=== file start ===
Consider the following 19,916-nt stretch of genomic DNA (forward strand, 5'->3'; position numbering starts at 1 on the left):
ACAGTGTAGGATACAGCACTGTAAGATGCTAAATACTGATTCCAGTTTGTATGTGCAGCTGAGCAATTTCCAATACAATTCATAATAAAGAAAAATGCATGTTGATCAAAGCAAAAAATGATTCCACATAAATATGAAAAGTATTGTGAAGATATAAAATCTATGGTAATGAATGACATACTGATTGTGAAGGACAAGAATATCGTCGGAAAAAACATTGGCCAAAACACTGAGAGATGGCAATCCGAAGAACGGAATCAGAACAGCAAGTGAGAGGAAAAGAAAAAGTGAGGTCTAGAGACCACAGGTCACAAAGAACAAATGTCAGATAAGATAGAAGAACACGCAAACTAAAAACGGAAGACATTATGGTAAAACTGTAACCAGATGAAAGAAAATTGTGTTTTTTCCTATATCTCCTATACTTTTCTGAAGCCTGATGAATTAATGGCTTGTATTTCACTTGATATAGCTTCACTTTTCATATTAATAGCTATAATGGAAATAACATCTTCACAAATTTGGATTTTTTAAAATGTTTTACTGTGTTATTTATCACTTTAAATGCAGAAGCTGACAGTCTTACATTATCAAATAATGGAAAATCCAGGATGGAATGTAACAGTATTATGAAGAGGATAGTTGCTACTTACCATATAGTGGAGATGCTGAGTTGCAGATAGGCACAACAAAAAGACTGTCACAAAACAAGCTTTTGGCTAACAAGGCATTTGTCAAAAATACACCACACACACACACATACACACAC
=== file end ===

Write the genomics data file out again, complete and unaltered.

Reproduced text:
Consider the following 19,916-nt stretch of genomic DNA (forward strand, 5'->3'; position numbering starts at 1 on the left):
ACAGTGTAGGATACAGCACTGTAAGATGCTAAATACTGATTCCAGTTTGTATGTGCAGCTGAGCAATTTCCAATACAATTCATAATAAAGAAAAATGCATGTTGATCAAAGCAAAAAATGATTCCACATAAATATGAAAAGTATTGTGAAGATATAAAATCTATGGTAATGAATGACATACTGATTGTGAAGGACAAGAATATCGTCGGAAAAAACATTGGCCAAAACACTGAGAGATGGCAATCCGAAGAACGGAATCAGAACAGCAAGTGAGAGGAAAAGAAAAAGTGAGGTCTAGAGACCACAGGTCACAAAGAACAAATGTCAGATAAGATAGAAGAACACGCAAACTAAAAACGGAAGACATTATGGTAAAACTGTAACCAGATGAAAGAAAATTGTGTTTTTTCCTATATCTCCTATACTTTTCTGAAGCCTGATGAATTAATGGCTTGTATTTCACTTGATATAGCTTCACTTTTCATATTAATAGCTATAATGGAAATAACATCTTCACAAATTTGGATTTTTTAAAATGTTTTACTGTGTTATTTATCACTTTAAATGCAGAAGCTGACAGTCTTACATTATCAAATAATGGAAAATCCAGGATGGAATGTAACAGTATTATGAAGAGGATAGTTGCTACTTACCATATAGTGGAGATGCTGAGTTGCAGATAGGCACAACAAAAAGACTGTCACAAAACAAGCTTTTGGCTAACAAGGCATTTGTCAAAAATACACCACACACACACACATACACACAC